It’s therefore smart to do your homework about the components you’re considering. Ensure its specifications meet safety standards and that the device is approved for installation by your building code authorities. Ventless fireplaces might well be a fantastic selection for a decorative feature in a room where its use can be supervised but should not be utilized as a primary source of warmth, especially at a sleeping place. And it isn’t the right choice if anyone in your home suffers from breathing issues, such as asthma or COPD.
Ventless Gas Fireplaces Cost vs. Other Alternatives
The firebox unit’s cost or insert and the log assemblies are about the same for the two ventless and vented gas fireplaces. Both require the same kind of natural gas or propane connection, so there’s absolutely no cost difference concerning plumbing. The least expensive way to have a ventless fireplace in your home is with gel-based units. No plumbing is needed because these units utilize alcohol-based gel gas canisters that burn up to three hours.
The significant cost distinction between the two kinds of fireplaces is the price of venting. Direct-vent gas fireplace units need two vents at the back: one that ejects gases and brings fresh air from the outside. (Some direct-vent fireplaces are vented using one two-chamber vent pipe).
Because venting is such a vast portion of the installation cost, ventless fireplaces usually are more affordable than vented units. A vented gas fireplace price is between $3,500-$8,000 to buy and have installed, based on the amount of carpentry needed to run the ductwork. By comparison, a ventless fireplace costs between $500 and $5,000.
1. Empire Tahoe Deluxe Direct Vent Fireplace
A direct vent gas fireplace provides more opportunities regarding where to install it in your fireplace. While many gas fireplace inserts will need to release fumes by the vent, a direct vent fireplace utilizes a sealed room to draw in the fresh air and expel exhaust via a technical pipe that exits the house wall or roof opening.
The Empire Tahoe Deluxe is a 36-inch direct vent fireplace that works using natural gas. It includes millivolt ignition for simple operation. Users generally discover the setup to be straight-forward, but make sure you follow the installation procedure well and have the required elements (like a gas hose, venting pipe, etc.) and tools for your job–or hire an expert to ensure proper setup.
2. Empire Keystone Series B-Vent Fireplace
A vented fireplace can be a direct vent or a B-vent model. Even though a direct port necessitates installing a ventilation pipe that ends beyond the wall of the house or the roof, an Empire Keystone Series B-Vent Fireplace makes it easier by utilizing the existing chimney to vent exhaust.
This fireplace is a choice if you’re searching for a B-vent gas fireplace insert to use inside your wood-burning fireplace. This model offers 21,000 BTU and uses your fireplace’s existing vent–providing you the ease of a gas fireplace insert where your wood-burning fireplace is now mounted. This natural gas fireplace insert provides the integrity of millivolt ignition and has a remote control to regulate your fireplace settings–even from across the room.
3. Ashley Hearth 34,000 BTU Ventless Firebox Natural Gas Stove
A gas fireplace insert is a low-maintenance, easy-to-use solution for adding warmth and ambiance to your residence. This vent-free firebox slides to the present area of your wood-burning fireplace (with an optional insert kit) or could be set up in a specially-made market for a gas fireplace. According to the manufacturer, the benefit of a vent-free model similar to this one is a high-rate of heat efficiency–99 percent. Moreover, you will enjoy the most flexible positioning options, as it doesn’t require venting to the exterior through an existing chimney or new ductwork.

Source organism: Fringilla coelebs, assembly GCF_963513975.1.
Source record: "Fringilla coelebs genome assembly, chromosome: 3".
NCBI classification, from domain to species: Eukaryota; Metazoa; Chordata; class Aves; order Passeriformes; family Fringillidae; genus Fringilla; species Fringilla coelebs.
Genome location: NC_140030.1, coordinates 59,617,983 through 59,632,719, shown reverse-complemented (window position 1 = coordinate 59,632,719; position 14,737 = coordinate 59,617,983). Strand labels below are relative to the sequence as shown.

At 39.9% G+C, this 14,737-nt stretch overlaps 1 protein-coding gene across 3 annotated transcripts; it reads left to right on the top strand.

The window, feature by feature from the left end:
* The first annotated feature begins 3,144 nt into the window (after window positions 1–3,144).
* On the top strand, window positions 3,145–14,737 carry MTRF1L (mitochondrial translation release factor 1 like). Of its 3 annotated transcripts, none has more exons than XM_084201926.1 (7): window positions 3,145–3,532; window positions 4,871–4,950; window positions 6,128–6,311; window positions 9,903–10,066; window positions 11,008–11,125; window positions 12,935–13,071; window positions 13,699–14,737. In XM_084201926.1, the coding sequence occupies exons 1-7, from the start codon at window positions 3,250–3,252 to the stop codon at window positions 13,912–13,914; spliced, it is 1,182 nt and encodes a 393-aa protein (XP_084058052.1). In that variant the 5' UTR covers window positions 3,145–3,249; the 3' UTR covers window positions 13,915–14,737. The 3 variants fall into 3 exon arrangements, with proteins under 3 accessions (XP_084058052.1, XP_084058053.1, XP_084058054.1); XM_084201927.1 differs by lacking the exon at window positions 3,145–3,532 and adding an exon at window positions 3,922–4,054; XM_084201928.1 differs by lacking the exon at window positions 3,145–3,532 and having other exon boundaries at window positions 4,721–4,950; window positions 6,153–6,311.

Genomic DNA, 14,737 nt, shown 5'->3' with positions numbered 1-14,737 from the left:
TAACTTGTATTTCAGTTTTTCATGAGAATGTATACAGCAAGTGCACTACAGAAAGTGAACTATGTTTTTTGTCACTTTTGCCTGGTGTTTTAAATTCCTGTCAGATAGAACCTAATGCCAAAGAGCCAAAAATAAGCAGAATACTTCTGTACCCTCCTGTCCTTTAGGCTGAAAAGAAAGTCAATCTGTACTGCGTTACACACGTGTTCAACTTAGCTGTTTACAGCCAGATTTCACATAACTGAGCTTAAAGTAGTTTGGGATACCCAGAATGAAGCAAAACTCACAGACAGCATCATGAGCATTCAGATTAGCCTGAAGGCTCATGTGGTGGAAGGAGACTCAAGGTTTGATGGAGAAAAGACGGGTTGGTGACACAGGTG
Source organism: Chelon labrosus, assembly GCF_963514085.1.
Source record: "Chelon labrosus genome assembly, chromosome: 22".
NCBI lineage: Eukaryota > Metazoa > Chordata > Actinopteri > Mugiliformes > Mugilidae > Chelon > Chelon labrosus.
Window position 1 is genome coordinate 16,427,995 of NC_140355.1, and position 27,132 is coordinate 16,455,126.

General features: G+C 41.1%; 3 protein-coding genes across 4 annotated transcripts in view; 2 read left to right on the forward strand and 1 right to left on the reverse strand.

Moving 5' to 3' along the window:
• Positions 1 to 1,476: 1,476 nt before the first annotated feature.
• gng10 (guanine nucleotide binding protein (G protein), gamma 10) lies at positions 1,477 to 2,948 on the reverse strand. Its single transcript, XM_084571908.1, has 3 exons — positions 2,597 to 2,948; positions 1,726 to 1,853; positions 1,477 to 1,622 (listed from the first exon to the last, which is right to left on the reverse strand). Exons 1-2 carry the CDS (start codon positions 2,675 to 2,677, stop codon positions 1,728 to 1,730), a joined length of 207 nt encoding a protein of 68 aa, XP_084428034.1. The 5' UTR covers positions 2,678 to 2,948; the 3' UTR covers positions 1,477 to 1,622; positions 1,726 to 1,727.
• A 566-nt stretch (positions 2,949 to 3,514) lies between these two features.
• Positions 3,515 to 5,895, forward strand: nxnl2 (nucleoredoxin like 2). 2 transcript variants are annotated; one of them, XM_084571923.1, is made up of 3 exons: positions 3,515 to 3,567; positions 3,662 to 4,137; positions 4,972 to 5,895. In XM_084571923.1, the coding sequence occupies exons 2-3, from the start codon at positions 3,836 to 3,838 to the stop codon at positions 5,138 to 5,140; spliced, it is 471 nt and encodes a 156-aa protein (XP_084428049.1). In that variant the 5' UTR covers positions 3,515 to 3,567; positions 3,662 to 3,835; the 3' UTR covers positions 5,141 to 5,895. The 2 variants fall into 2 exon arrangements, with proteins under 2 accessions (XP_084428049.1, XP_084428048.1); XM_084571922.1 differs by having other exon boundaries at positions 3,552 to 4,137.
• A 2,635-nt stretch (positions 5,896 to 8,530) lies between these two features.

This natural gas version from Ashley Hearth is 38 inches wide and 23.75 inches high, but the true firebox measures slightly smaller in 25 inches wide by 15.5 inches tall. Included with this gas fireplace insert is a set of realistic-looking logs to finish your setup. The steel structure of this unit’s exterior is strong and sturdy as well as the 36,000 BTU fireplace does an outstanding job of heating up a room.
4. Ashley Hearth Ventless Natural Gas Fireplace Insert
A ventless gas fireplace does not require external venting, which provides a significant benefit: no heat escapes from the chimney or flue. Because of this, ventless gas fireplace inserts are usually considered the best kind of inserts for heating your room. This version from Ashley Hearth provides 99 percent efficiency because of its ventless design.
The included ceramic logs and mesh display complete the appearance of this fireplace insert. Models utilizing either natural gas or propane are available. According to a user, the heat distribution from the 34,000 BTU heater is powerful enough to warm up big rooms–even the entire first floor of a home.
5. Peterson Real Fyre Vented Gas 24-inch Log Set
This vented log set provides a realistic look and vibrant flames, which will add warmth and beauty to an existing wood-burning fireplace. This is a fantastic option if you would like to convert your fireplace into something with less maintenance and clean-up but are not prepared to commit to the expense of a gas fireplace insert.
The Peterson Real Fyre 24-inch log set needs to be used with an open chimney or flue, but it creates taller flames that burn yellow, adding to the realistic appearance of the gas log set. Furthermore, these faux logs will continue to provide radiant heat after the burner was turned off, so your room will continue to stay warm.